More Than a Black Box of Rehabilitation: Characterizing Therapy Programmes Following Botulinum Toxin Injections for Spasticity in Adults with Stroke

Objectives: To describe ambulatory rehabilitation programmes (physical and occupational therapy activities and interventions) following botulinum toxin injections for poststroke spasticity using a stroke rehabilitation taxonomy. To explore the relationship between therapy provided and injected limb/s and treatment goals. 

Design: Prospective, observational cohort study. Participants: Stroke survivors (n = 47) participating in ambulatory rehabilitation programmes following botulinum toxin injections for upper limb, lower limb or upper and lower limb spasticity. 

Methods: Standardized therapy documentation forms were completed prospectively for each occupational and physical therapy session. Main outcomes were the proportion of: total therapy time spent in various therapeutic activities; total sessions during which each intervention was used to facilitate the activities most time was spent in; and goals related to each activity category. Sub-analysis was carried out for participants, based on limb/s injected. 

Results: Most time was spent in “upper extremity control” activities as the upper limb was more often injected. A large proportion of therapy time was spent in activities remediating “performance skills or body structure and function impairments”. In the upper and lower limb, and upper limb groups 38.7% and 46.2% of goals, respectively, related to this activity category, but less than 10% in the lower limb group. Little time was spent in community participation and leisure activities, whilst over one-third of lower limb group goals related to this category.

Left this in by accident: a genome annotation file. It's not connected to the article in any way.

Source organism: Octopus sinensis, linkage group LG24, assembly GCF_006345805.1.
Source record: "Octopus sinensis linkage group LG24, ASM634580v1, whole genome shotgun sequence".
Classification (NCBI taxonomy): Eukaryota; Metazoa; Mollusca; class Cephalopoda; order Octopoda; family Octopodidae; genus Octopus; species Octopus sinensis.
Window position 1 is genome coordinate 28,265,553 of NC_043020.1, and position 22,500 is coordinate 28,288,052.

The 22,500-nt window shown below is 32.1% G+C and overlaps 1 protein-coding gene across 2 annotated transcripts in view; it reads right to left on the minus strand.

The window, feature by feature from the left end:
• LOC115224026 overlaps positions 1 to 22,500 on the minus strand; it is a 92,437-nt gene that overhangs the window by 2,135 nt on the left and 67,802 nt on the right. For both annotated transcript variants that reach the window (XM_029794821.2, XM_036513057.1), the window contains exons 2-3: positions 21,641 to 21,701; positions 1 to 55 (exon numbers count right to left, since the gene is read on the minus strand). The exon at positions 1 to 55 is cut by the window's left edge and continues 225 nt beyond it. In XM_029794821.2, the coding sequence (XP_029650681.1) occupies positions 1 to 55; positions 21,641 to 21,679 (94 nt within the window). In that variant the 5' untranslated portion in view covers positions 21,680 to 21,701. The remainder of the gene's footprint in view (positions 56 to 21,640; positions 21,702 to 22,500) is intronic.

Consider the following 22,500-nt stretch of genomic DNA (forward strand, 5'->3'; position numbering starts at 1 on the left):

Conclusion: Ambulatory rehabilitation programmes following botulinum toxin injections for post-stroke spasticity varied depending on limb/s injected and reflected treatment goals to some extent.

Upper limb rehabilitation following stroke - free online taster course - Nicky Snowdon University Lecturer in physiotherapy at Sheffield Hallam University